TIMERFD_CREATE(2)          Linux Programmer's Manual         TIMERFD_CREATE(2)

       timerfd_create,  timerfd_settime,  timerfd_gettime - timers that notify
       via file descriptors

       #include <sys/timerfd.h>

       int timerfd_create(int clockid, int flags);

       int timerfd_settime(int fd, int flags,
                           const struct itimerspec *new_value,
                           struct itimerspec *old_value);

       int timerfd_gettime(int fd, struct itimerspec *curr_value);

       These system calls create and operate on a timer  that  delivers  timer
       expiration notifications via a file descriptor.  They provide an alter-
       native to the use of setitimer(2) or timer_create(2), with  the  advan-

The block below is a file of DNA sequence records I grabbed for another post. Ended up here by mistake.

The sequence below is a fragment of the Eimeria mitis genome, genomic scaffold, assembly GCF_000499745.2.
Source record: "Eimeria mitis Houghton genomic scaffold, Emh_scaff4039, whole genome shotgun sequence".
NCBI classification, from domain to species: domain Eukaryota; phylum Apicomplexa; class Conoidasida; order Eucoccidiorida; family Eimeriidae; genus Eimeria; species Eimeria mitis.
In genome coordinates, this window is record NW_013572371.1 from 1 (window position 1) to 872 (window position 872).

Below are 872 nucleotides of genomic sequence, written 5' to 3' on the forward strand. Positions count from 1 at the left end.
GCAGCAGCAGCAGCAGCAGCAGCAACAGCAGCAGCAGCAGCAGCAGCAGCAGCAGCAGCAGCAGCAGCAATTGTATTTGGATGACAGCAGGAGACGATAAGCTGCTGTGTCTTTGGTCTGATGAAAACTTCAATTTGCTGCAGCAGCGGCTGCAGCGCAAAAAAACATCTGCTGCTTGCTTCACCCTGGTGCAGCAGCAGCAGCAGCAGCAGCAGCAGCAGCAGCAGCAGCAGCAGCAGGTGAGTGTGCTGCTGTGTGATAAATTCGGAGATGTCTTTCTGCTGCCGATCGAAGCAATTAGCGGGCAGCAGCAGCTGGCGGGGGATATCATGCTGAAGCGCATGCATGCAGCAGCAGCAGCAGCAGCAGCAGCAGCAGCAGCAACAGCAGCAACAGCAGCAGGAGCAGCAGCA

tage  that  the file descriptor may be monitored by select(2), poll(2),
       and epoll(7).

       The use of these  three  system  calls  is  analogous  to  the  use  of
       timer_create(2),  timer_settime(2), and timer_gettime(2).  (There is no
       analog of timer_getoverrun(2), since that functionality is provided  by
       read(2), as described below.)

       timerfd_create()  creates  a  new  timer  object,  and  returns  a file
       descriptor that refers to that timer.  The clockid  argument  specifies
       the  clock  that is used to mark the progress of the timer, and must be
       system-wide  clock.  CLOCK_MONOTONIC is a nonsettable clock that is not
       affected by discontinuous changes in the  system  clock  (e.g.,  manual
       changes to system time).  The current value of each of these clocks can
       be retrieved using clock_gettime(2).

       Starting with Linux 2.6.27, the following values may be bitwise ORed in